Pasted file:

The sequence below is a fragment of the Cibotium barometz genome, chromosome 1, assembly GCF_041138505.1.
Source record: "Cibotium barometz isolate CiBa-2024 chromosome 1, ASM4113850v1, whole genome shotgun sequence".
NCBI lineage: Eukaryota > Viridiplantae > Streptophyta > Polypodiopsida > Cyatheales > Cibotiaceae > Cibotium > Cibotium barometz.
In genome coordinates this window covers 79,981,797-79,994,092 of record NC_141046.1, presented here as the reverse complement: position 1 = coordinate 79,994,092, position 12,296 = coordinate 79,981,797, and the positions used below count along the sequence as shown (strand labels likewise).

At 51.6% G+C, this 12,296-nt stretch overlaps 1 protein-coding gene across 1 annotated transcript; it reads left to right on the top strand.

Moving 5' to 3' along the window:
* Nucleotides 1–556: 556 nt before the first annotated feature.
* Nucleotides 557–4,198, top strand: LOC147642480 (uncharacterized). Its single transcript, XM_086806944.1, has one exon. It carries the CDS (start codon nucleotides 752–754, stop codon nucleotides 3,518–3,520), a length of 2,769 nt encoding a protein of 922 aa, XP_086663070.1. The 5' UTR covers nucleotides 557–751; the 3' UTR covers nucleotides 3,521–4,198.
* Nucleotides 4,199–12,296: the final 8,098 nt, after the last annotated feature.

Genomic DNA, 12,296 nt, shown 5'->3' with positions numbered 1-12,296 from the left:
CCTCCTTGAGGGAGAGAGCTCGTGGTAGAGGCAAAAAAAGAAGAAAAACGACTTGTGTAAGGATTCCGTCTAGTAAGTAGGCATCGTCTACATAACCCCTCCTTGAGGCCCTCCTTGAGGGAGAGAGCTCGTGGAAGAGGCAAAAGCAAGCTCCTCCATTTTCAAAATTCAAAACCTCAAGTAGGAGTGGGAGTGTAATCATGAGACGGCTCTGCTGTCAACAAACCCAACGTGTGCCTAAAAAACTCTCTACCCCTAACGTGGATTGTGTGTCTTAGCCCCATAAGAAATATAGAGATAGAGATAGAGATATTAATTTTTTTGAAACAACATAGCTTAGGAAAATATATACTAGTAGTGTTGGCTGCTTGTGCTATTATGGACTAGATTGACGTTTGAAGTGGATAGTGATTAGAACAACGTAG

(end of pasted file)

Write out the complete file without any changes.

The sequence below is a fragment of the Cibotium barometz genome, chromosome 1, assembly GCF_041138505.1.
Source record: "Cibotium barometz isolate CiBa-2024 chromosome 1, ASM4113850v1, whole genome shotgun sequence".
NCBI lineage: Eukaryota > Viridiplantae > Streptophyta > Polypodiopsida > Cyatheales > Cibotiaceae > Cibotium > Cibotium barometz.
In genome coordinates this window covers 79,981,797-79,994,092 of record NC_141046.1, presented here as the reverse complement: position 1 = coordinate 79,994,092, position 12,296 = coordinate 79,981,797, and the positions used below count along the sequence as shown (strand labels likewise).

At 51.6% G+C, this 12,296-nt stretch overlaps 1 protein-coding gene across 1 annotated transcript; it reads left to right on the top strand.

Moving 5' to 3' along the window:
* Nucleotides 1–556: 556 nt before the first annotated feature.
* Nucleotides 557–4,198, top strand: LOC147642480 (uncharacterized). Its single transcript, XM_086806944.1, has one exon. It carries the CDS (start codon nucleotides 752–754, stop codon nucleotides 3,518–3,520), a length of 2,769 nt encoding a protein of 922 aa, XP_086663070.1. The 5' UTR covers nucleotides 557–751; the 3' UTR covers nucleotides 3,521–4,198.
* Nucleotides 4,199–12,296: the final 8,098 nt, after the last annotated feature.

Genomic DNA, 12,296 nt, shown 5'->3' with positions numbered 1-12,296 from the left:
CCTCCTTGAGGGAGAGAGCTCGTGGTAGAGGCAAAAAAAGAAGAAAAACGACTTGTGTAAGGATTCCGTCTAGTAAGTAGGCATCGTCTACATAACCCCTCCTTGAGGCCCTCCTTGAGGGAGAGAGCTCGTGGAAGAGGCAAAAGCAAGCTCCTCCATTTTCAAAATTCAAAACCTCAAGTAGGAGTGGGAGTGTAATCATGAGACGGCTCTGCTGTCAACAAACCCAACGTGTGCCTAAAAAACTCTCTACCCCTAACGTGGATTGTGTGTCTTAGCCCCATAAGAAATATAGAGATAGAGATAGAGATATTAATTTTTTTGAAACAACATAGCTTAGGAAAATATATACTAGTAGTGTTGGCTGCTTGTGCTATTATGGACTAGATTGACGTTTGAAGTGGATAGTGATTAGAACAACGTAG